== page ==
The Frontstretch: Second Fiddle: Around the Busch and Craftsman Truck Series by Toni Montgomery -- Thursday June 2, 2005

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Second Fiddle: Around the Busch and Craftsman Truck Series

Toni Montgomery · Thursday June 2, 2005

 

Nineteen. Nineteen. N-N-N-N-Nineteen. The number of Cup drivers in the Busch Series race last week was Nineteen. Nineteen. N-N-N-N-Nineteen. That was an obscure 80’s song reference in case you’re wondering but the number of Cup drivers in last week’s Busch Series race really was nineteen. That’s pretty close to half the field and that’s why the Busch Series is vanishing before our very eyes.

I know I’m good for going off about this at least once per year but I sit here and watch the problem grow bigger and bigger despite the fact that I can’t possibly be the only one who sees where this is leading. So you’ll just have to bear with me while I have my annual Buschwhacker rant.

Every week it seems another Cup driver has announced they’ve decided to run a handful of Busch races. They list a variety of reasons for that decision but there are only really two. The biggest reason most of the Cup drivers are running Busch races is track time. With a limit on the number of tests teams can run and the new impound rule cutting track time at many tracks, Cup drivers run the Busch race as a sort of test session to try to learn what they may need to do to their Cup cars the next day. So while these guys are out there “testing” the real Busch teams are trying to run a race. Not only is that not fair to the Busch competitors, it’s not fair to the other Cup competitors either who don’t get that advantage of extra time on track. Which explains why more and more of them are putting together Busch rides.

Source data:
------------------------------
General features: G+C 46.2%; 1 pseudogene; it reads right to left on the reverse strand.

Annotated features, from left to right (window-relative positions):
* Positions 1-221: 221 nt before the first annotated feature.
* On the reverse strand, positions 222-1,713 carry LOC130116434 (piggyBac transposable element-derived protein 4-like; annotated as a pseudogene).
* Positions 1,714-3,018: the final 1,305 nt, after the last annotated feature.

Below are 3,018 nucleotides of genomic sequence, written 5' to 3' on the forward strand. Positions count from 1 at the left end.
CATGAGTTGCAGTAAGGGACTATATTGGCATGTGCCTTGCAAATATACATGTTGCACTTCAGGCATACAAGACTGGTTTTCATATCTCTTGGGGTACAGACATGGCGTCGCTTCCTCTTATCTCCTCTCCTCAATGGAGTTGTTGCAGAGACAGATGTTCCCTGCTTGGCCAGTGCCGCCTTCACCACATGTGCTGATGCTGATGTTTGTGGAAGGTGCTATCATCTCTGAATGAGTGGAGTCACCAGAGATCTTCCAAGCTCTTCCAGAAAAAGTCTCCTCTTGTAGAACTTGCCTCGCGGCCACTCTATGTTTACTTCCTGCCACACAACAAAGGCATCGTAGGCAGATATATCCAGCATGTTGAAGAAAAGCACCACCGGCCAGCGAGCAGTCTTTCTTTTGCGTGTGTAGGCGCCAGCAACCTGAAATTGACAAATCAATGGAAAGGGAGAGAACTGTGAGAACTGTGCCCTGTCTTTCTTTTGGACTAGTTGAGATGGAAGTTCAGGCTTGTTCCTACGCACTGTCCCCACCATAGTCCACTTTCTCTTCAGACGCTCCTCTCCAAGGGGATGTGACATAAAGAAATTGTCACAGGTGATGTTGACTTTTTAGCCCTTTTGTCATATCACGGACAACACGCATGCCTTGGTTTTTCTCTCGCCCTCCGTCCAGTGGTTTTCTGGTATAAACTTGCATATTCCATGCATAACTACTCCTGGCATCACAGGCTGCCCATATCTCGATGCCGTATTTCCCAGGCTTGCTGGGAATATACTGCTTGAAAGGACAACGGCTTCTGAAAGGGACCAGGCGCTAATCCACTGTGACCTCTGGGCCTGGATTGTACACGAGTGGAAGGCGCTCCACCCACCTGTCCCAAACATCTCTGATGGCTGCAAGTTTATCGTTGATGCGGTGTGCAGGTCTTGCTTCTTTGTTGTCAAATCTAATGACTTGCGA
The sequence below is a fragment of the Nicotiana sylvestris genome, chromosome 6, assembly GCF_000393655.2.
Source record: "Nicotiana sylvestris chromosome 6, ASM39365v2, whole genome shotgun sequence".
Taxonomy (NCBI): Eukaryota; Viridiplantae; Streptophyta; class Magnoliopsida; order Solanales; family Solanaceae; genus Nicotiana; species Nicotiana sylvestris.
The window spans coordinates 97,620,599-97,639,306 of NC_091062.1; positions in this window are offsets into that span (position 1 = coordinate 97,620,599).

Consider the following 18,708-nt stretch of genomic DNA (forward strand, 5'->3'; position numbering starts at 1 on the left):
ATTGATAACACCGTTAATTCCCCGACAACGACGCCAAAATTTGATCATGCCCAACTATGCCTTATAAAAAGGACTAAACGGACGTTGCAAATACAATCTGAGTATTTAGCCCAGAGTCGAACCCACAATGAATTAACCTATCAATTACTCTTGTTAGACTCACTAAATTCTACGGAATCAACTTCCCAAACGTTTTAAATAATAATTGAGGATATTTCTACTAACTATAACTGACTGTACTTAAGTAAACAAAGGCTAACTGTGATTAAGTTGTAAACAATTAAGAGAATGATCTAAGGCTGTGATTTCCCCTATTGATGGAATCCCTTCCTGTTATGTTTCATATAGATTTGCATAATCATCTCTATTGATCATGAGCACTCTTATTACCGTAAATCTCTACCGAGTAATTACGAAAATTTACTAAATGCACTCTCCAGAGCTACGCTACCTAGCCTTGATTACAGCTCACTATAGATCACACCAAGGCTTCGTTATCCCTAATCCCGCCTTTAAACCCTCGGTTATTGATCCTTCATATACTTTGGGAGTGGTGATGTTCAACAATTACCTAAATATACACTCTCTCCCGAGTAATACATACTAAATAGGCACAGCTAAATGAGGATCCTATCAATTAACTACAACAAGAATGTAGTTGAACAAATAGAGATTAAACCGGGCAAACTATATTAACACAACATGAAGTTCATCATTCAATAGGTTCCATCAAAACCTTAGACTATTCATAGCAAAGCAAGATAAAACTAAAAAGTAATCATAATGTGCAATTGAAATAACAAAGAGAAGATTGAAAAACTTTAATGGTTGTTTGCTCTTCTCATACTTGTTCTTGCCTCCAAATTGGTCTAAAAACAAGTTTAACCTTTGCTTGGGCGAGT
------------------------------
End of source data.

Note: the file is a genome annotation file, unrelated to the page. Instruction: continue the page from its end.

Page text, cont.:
While that is the main motivation for the drivers, they are able to find Busch rides so easily due to the second reason many are in the series and that would be sponsorship. Thanks to the “only a Busch driver” mentality, a team is more attractive to a sponsor if there is a Cup driver associated with the car in some way, which is usually driving on at least a part time basis. That means even series regulars owners who have tried to avoid being part of the problem have found themselves with Cup drivers in their cars usually sharing rides with young upcoming drivers.

And so we are now up to nineteen Cup drivers running in a Busch Series race. The identity of the Busch Series as a series of it’s own gets lost a little more each day. All of those Cup drivers get in the way of creating star Busch drivers. Once upon a time Randy Lajoie, Tim Fedewa, David Green, and Jason Keller were Busch Series stars. Now they can’t get on TV unless they crash. Maybe that’s partially television’s love affair with the “young guns” coming into play, just like in the Cup Series where veterans are largely ignored in favor of young hotshots. I think the Busch veterans have it even tougher than their Cup counterparts. Not only do they have to compete for TV time with Reed Sorenson and Denny Hamlin, they have to compete with Greg Biffle and Elliott Sadler too.